TV in Translation Part 2: Drama and Performance

Television serials usually have interesting characters that make up the interest of the series. These characters are usually interesting and are somewhat relatable or endearing to the audiences. The translation of television does not solely rely upon cultural translation but also the performance of characters. What I mean by this is how the character is actually portrayed. To look at performance we will look at two examples from within the genre of drama.

Although looking at comedy, I still think that the following Medhurst quote used by Turnbull applies to drama series. Turnbull (2008) quotes Medhurst, saying meaning in performance “reside[s] in inflection, timing, nuance, gesture, the balance of sound and silence, the unexpected pronunciation of key words, the raising of eyebrows or the flipping of wrists” (p. 112). What they are effectively getting at is that performance plays a key part in how actors/actresses portray their characters and how the audience receives them is influenced by this performance.

The first example we will look at is the character of Sherlock Holmes in both the US Elementary and the UK Sherlock. Asher-Perrin (2014) says that both shows try to depict a similar man but that Holmes – in Elementary – is forever being “called out for his personal failings, to be scolded and never allowed an inch of superiority no matter how hard he grasps for it” by the various people in his life whereas the Holmes from Sherlock has no problem stepping over and steamrolling those around him because he is the resident genius. Both versions of Holmes are portrayed as intelligent beings who feel superior to those around them because of their intelligence and this appeals to both UK and US audiences because their performance portrays them as witty and sarcastic beings.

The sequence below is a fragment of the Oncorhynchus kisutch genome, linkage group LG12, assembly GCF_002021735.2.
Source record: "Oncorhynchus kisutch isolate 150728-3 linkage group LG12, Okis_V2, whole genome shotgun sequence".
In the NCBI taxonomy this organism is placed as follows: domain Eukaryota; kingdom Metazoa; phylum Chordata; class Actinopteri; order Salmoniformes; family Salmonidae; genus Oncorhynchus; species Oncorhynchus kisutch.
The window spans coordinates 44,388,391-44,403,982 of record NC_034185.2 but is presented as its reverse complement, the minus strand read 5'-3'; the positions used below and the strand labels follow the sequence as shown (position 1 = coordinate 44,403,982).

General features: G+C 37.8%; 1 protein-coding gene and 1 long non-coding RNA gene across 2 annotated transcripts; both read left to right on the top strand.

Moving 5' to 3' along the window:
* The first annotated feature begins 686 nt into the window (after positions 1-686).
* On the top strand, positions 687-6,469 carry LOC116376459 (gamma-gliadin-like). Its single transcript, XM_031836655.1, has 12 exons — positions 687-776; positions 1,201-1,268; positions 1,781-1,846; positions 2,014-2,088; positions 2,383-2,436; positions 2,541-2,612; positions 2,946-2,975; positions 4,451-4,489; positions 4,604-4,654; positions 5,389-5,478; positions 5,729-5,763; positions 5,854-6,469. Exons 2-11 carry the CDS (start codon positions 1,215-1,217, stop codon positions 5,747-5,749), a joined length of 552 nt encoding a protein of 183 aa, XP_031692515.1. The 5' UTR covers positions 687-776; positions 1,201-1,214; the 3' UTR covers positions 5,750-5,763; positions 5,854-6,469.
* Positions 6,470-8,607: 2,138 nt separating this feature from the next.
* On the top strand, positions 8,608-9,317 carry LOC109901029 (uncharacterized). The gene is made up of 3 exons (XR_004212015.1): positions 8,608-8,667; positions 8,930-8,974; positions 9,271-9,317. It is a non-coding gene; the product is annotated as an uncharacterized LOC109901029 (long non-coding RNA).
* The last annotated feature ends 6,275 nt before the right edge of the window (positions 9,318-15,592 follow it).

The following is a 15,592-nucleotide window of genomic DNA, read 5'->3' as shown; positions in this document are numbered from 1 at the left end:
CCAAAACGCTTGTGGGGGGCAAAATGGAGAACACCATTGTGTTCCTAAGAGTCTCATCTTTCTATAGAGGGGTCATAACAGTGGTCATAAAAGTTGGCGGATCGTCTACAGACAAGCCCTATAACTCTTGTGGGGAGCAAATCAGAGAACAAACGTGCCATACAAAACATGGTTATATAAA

The second example we will be looking at is the Japanese anime Sword Art Online (SAO). SAO is about a VMMORPG (virtual massive multiplayer online role playing game) entitled ‘Sword Art Online’ which around 10,000 players begin to play. Shortly into the game the players discover that they cannot log out and this is when the games creator appears, telling all the players that to escape the virtual reality they must clear all 100 floors and that if they died in-game they would also die in real life via the helmet allowing them to play ‘Sword Art Online’ frying their brains.

The above video demonstrates that performance in anime is in some ways the same and different to conventional acting. The ways in which they are the same is through facial expression, strong emotive feeling expressed though voice, and emotive actions such as hugging and crying. The ways in which they are different is that they are not real people. Despite not being real, I feel that the characters Kirito and Asuna from SAO effectively express their love and devotion for each other in the above clip through their expressions, voices, and actions. The performance of these characters makes them endearing to the audience because they are enraptured by the love between them. In terms of translation of performance consider the two following videos.

Although both videos are in different languages and their performances are different, they each effectively express Kirito’s grief over Asuna’s death through the emotion in his voice when he reaches out into thin air, reaching for his precious loved one who sacrificed herself to save him. These videos effectively express how performance across cultures is important because the common emotions of love, grief, and loss are expressed clearly through performance for both Japanese and English audiences.


Asher-Perrin, E 2014, Battling Super Sleuths: The Awkward Case of Elementary, Sherlock, and Building the Better Adaption, TOR, viewed 28 September 2014,

MehHorsei 2014, SAO-Asuna and Kirito Final Moment English Dub, online video, 2 June, YouTube, viewed 28 September 2014,

PixelNinja 2014, Sword Art Online – Asuna’s Death, online video, 14 July, YouTube, viewed 28 September 2014,

Turnbull, S 2008, ‘It’s Like They Threw a Panther in the Air and Caught It in Embroidery’: Television Comedy in Translation, Metro Magazine: Media & Education Magazine, No. 159, pp. 110-115.

Warren, A 2014, SAO Asuna Death [English Dub, Cropped, HD], online video, 4 June, YouTube, viewed 28 September 2014,


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